:. Popery, and predominant, when they are destroyed. Let this idea be remembered. It will aid our forming a correct view of Antichrist. In the 13th of Rev. we find this subject resumed; and the same two powers, the empire, and the hierarchy, distinctly given in a still clearer view. In verse 1, the empire is presented under the same symbol, as in Daniel; a beast rising out of the sea; but with some additional appendages; and more particularly described. The genera of the different parts of the beast are now given. His body is like
a leopard; or like the Macedonian empire. His feet are as the feet of a bear; or like the Medo-Persian em. pire. And his mouth is as the mouth of a lion; or like the Babylonian empire. The meaning is, all the terrors of the preceding empires concentre in this one. This beast has seven heads, and ten horns. On his horns are ten crowns; and on his heads the name of blasphemy. And he received from the dragon, (the devil) his pow. er, and seat, and great authority. And I saw one of his heads as it were wounded to death; and his deadly wound was healed. His sixth, or his Imperial head, was wounded to death A. D. 320, in the revolution from Rome Pagan, to Rome Christian, under the reign of Constantine. * But this Imperial wounded head is,
*As a beast, in the symbolic language of prophecy, is a great power, hostile to the cause of Christ, so the wounding to death of such a beast may be effected by a revolution in such an em. pire, from Paganism to Christianity; as well as by its being ut. terly destroyed. Such a revolution took place in Rome, in 320; or, according to some, in 323. Soon after the tenth most bloody persecution in Pagan Rome, under Diocletian, Constan. tine, upon the death of his father Constantius, became emperor of his part of the western. branch of the Roman empire. Gale. rius, who had succeeded Diocletian, was emperor of the other part of the western branch, who carried on the persecution against the Christians. Galerius was smitten with a loathsome, tormenting, and incurable disease. After he had raged under its torments for a considerable time, he became conscious that it was the hand of God upon him, for his cruelty to the Christians. He therefore put an end to his persecutions, by a public edict; and desired the Christians to pray for his restoration to health. But his disease soon termioated his life. Maxentius had got himself declared emperor at Rome; and a large faction followed him. Constantine became friendly to the Christians, and determined to favor their cause. He marched against Maxentius, who met him with an army of 170,000 foot, and 18,000 horse. After a bloody battle, Maxentius was defeated; and Constantine became sole-emperor of the west: In the eastern wing of the empire, Maximin, and Licinius were emperors.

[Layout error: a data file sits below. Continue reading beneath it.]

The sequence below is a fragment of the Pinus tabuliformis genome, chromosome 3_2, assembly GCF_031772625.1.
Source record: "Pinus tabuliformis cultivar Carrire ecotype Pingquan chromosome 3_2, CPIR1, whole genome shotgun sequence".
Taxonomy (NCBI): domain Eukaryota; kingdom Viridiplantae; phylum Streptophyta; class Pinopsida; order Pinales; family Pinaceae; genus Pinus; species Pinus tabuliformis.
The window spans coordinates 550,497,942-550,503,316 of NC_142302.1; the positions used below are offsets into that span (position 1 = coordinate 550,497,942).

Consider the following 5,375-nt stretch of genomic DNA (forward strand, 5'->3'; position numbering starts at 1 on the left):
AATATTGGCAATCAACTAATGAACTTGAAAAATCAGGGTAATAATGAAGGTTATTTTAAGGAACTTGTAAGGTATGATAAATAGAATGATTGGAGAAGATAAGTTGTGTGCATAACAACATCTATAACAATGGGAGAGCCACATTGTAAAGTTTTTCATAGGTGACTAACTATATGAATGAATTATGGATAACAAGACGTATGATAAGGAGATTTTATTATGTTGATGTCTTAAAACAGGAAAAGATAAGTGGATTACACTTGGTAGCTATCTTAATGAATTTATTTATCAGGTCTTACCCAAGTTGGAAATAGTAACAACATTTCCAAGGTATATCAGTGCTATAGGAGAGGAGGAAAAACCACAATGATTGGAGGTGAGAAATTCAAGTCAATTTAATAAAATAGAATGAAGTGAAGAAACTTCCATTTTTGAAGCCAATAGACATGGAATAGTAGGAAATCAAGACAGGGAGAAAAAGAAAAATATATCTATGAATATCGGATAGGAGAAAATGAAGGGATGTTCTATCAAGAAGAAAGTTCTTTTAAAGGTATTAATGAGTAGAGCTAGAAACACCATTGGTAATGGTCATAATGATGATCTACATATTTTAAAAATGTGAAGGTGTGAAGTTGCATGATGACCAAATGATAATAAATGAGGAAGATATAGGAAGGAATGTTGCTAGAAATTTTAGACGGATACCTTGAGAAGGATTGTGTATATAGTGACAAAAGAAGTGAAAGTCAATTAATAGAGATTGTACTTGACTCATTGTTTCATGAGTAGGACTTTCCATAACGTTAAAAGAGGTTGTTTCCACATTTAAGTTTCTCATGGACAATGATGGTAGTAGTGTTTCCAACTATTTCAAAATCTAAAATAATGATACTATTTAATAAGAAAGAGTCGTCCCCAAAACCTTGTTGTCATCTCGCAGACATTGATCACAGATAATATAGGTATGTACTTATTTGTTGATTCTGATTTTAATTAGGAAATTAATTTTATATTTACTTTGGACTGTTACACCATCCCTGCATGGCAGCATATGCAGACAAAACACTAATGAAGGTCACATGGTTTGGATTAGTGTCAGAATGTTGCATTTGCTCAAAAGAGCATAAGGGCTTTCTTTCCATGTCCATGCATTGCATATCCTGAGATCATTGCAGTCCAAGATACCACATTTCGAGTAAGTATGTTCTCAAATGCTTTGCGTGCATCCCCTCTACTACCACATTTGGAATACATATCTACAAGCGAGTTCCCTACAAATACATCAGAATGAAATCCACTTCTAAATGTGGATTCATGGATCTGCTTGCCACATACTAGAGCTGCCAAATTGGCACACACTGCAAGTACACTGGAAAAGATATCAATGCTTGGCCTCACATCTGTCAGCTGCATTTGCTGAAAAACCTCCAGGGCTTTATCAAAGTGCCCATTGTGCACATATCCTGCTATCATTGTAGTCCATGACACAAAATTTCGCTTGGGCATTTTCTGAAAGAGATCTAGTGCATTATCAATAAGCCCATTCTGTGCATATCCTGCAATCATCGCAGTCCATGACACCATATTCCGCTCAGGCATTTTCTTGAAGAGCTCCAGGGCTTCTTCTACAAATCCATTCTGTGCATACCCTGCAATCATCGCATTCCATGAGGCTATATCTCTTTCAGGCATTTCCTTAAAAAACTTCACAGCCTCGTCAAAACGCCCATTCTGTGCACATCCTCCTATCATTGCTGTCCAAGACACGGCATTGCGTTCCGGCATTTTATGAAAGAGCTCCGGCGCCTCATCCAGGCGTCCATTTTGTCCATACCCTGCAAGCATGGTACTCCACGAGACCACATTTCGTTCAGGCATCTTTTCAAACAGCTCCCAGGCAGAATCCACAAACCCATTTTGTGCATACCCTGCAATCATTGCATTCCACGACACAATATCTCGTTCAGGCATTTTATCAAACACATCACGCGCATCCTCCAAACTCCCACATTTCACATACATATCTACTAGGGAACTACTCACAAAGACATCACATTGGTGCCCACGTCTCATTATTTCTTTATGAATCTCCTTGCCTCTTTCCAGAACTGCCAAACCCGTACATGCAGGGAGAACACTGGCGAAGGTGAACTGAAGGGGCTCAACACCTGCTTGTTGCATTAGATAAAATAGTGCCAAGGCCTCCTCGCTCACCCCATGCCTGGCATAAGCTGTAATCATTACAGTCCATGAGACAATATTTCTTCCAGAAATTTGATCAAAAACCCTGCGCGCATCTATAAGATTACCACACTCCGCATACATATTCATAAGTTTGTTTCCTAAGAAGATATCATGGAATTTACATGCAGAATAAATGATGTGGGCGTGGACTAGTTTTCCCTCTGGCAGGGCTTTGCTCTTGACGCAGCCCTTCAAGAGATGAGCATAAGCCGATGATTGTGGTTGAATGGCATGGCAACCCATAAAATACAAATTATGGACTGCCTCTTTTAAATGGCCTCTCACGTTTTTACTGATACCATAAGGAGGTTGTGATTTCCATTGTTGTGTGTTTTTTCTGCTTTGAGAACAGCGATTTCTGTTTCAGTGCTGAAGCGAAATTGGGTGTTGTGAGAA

The former made war upon the latter; but was defeated with great slaughter of his numerous army. Upon this, Maximin put to death many of his Pagan priests and soothsayers, as impostors, for their false flat. te: es. Soon after, as he was meditating another battle with Licinius, he was smitten with a violent disease of intolerable tor. ments, became blind, and died raging in despair, confessing the